“It’s legal here and they already bought it. All we are doing is getting it to them. They didn’t buy it at the door or anything. They just received it,” said Ethan Bowers, who helps run a cannabis grow in Northern California. We all thought it was crazy that they would try and stop it. And, if it had passed in court, we’d be looking anywhere for more sales, as at-home sales are really big during COVID-19.” 

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Legislator Predicts Recreational Cannabis Legalization for Connecticut in 2021

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Connecticut could be the next state to legalize recreational cannabis as more neighboring states are working on their own legalization efforts. Incoming House Speaker Matt Ritter recently stated that there is a “50-50” chance to legalize cannabis in 2021.

A measure to legalize cannabis in the state has repeatedly failed over the past five years, but Democrats hold the majority in the state House and in the state Senate. With recreational cannabis legal in Massachusetts and New Jersey and other neighboring states considering legalization, the Governor of Connecticut believes his state will be next.

“Right now, I’m surrounded by states—New Jersey and Massachusetts—where marijuana is already legal. I don’t need a lot of people driving back and forth across the border,” said Connecticut Governor Ned Lamont. “We’re trying to keep people close to home as best we can right now. I think legalizing marijuana—doing that safely and making sure that no poison is laced in—I think is one to keep people closer to home.”

Ritter disputed the claim that one of the main reasons the lawmakers are pushing for legalization is to use the tax revenue to close the state budget gap. A study conducted at the University of Connecticut found legal recreational cannabis could bring in $100 million in tax revenue in just four years. “To me, marijuana has nothing to do with revenue,” Ritter said. “I could care less. Every year that goes by brings in less revenue for the state. I don’t care if it brings in one dollar or $30 million. It’s completely irrelevant to me.”

Ritter stated that his two main reasons for supporting cannabis legalization are the expungement of criminal offenses of those who have been impacted by the War on Drugs, and that cannabis is all around the state of Connecticut and the state can’t “fortify its border” and pretend people aren’t just going to buy it elsewhere.

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FDA Provides Updates on Research Gaps for Regulating Cannabis

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It has long been a point of contention for the legal cannabis industry that cannabis products have not yet been approved by the U.S. Food and Drug Administration (FDA). While cannabis is still federally illegal, the FDA recently addressed some of the challenges in regulating cannabis compounds and products containing cannabis.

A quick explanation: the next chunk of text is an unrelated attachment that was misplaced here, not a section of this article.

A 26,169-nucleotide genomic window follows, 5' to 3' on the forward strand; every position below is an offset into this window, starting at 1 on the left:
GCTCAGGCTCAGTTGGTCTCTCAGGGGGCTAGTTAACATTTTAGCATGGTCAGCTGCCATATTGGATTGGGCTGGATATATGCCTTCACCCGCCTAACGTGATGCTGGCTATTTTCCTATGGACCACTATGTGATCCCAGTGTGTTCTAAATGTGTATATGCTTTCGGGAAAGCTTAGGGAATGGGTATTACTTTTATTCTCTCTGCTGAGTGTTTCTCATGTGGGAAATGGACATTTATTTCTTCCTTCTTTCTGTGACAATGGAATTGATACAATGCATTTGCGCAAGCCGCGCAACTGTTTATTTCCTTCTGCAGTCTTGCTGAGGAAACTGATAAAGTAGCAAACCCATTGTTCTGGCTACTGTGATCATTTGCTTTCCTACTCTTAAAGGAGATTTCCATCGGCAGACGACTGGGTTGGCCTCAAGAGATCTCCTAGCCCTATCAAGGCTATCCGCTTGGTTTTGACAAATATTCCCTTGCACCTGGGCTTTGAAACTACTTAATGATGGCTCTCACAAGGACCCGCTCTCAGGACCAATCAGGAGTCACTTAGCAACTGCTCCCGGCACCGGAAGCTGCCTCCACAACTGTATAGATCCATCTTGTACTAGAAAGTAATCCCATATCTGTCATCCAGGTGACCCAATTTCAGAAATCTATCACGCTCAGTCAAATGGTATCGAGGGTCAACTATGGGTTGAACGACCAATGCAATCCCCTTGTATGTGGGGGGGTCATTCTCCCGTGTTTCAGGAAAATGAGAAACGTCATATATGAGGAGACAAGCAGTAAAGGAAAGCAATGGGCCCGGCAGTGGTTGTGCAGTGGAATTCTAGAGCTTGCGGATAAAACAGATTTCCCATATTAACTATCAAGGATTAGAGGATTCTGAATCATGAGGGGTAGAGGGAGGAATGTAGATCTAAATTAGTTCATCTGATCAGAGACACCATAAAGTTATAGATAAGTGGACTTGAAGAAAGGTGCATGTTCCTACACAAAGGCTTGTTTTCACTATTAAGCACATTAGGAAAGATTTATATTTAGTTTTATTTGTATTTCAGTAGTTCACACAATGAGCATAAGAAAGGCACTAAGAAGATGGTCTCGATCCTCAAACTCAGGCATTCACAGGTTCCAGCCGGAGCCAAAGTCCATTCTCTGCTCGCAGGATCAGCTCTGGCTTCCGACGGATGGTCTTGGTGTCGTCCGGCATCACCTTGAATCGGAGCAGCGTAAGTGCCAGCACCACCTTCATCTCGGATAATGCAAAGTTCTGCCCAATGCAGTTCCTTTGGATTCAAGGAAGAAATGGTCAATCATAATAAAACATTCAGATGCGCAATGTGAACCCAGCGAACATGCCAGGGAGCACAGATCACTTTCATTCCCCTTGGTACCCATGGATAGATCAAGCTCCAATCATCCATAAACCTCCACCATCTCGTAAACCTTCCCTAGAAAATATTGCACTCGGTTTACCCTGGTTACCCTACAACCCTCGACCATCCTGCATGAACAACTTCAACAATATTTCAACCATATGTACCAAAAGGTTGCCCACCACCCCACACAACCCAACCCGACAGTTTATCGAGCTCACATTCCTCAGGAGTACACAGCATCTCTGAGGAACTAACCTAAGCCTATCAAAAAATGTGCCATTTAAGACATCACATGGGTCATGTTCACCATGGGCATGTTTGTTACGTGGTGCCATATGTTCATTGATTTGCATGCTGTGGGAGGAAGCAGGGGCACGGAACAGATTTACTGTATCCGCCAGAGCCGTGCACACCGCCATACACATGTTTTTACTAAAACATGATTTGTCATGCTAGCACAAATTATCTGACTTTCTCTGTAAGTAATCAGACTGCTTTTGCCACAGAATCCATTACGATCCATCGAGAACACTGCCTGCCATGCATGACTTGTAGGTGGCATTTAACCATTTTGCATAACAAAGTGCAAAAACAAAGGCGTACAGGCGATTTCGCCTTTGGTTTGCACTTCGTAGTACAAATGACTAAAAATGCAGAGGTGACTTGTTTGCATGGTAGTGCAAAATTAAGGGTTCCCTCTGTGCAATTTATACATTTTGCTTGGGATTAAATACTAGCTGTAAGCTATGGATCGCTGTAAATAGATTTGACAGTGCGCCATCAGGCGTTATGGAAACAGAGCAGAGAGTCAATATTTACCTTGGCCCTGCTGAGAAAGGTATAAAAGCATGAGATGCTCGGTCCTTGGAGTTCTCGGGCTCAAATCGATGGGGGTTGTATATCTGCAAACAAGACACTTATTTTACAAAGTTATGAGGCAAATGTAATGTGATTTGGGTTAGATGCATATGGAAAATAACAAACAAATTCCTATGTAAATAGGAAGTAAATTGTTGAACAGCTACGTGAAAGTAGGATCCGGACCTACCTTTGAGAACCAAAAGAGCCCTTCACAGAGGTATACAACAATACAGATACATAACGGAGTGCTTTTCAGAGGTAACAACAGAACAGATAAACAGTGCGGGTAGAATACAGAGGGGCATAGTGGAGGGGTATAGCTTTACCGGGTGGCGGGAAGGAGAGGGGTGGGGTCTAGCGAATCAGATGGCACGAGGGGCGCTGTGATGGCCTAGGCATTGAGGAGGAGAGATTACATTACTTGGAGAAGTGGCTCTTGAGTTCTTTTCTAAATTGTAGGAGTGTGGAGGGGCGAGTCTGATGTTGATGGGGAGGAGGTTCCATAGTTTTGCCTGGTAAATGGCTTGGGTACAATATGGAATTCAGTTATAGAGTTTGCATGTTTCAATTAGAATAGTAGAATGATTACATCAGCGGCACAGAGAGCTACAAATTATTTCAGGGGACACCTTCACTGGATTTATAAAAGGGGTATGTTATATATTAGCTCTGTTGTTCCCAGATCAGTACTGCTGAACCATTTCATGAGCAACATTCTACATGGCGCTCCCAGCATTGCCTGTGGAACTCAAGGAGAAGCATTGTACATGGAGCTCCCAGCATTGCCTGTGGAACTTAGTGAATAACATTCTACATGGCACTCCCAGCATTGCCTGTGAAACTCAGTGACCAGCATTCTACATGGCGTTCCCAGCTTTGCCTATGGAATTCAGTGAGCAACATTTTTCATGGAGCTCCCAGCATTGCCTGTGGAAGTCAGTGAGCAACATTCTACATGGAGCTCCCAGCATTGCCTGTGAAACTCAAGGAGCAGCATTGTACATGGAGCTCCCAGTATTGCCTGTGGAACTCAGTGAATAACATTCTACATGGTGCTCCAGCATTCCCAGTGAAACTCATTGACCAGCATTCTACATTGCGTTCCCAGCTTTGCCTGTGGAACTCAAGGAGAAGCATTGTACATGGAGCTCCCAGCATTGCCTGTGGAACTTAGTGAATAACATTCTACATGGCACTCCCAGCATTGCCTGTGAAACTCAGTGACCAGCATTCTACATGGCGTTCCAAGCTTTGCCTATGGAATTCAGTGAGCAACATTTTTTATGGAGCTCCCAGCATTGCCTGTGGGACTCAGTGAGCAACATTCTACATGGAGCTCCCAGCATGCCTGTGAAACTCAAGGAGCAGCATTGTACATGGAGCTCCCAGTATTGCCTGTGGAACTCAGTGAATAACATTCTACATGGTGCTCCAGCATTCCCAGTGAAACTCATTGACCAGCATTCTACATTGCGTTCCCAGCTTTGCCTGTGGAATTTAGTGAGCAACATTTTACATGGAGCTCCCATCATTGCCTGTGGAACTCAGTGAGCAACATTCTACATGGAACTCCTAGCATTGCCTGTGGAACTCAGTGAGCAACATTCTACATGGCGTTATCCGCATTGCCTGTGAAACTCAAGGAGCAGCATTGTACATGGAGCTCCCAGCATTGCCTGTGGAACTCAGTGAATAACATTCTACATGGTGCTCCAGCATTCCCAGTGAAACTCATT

According to the FDA, not having access to enough research data is one of the main issues that the organization faces. Specifically, the FDA’s Office of Women’s Health notes that many CBD products are marketed toward women, such as sex products, and more research is essential in order to better understand the effects of those products. “As women are generally the principal healthcare consumers in the US, understanding sex and gender differences between women and men must be at the forefront of our minds,” said Kaveeta Vasisht, director of the FDA’s Office of Women’s Health and associate commissioner for women’s health.

In addition to regulating CBD, one of the most popular legal cannabis derivatives on the market, the FDA is also looking for more information on regulating THC and other popular compounds such as CBN and CBG, as well as terpenes. “FDA’s responsibilities are over the entire spectrum of the products derived from cannabis and the FDA must be prepared to regulate them in the most appropriate ways,” said Douglas Throckmorton, deputy director for regulatory programs at the FDA’s Center for Drug Evaluation and Research.

Overall, the FDA outlines some major problem areas due to lack of knowledge, including logistics, evolving legislation, increased legality of cannabis and scientific uncertainty. The plan is to tackle these areas and gain more knowledge so they can properly regulate cannabis of all types. This includes employing the help of cross-agency committees called the “CBD Working Group,” which enlists the Center for Food Safety and Applied Nutrition, Center for Drug Evaluation, Center for Biological Evaluation and Research, Center for Devices and Radiological Health, Center for Veterinary Medicine, National Center for Toxicology Research, Center for Tobacco Products and Coordinated by the Office of the Commissioner.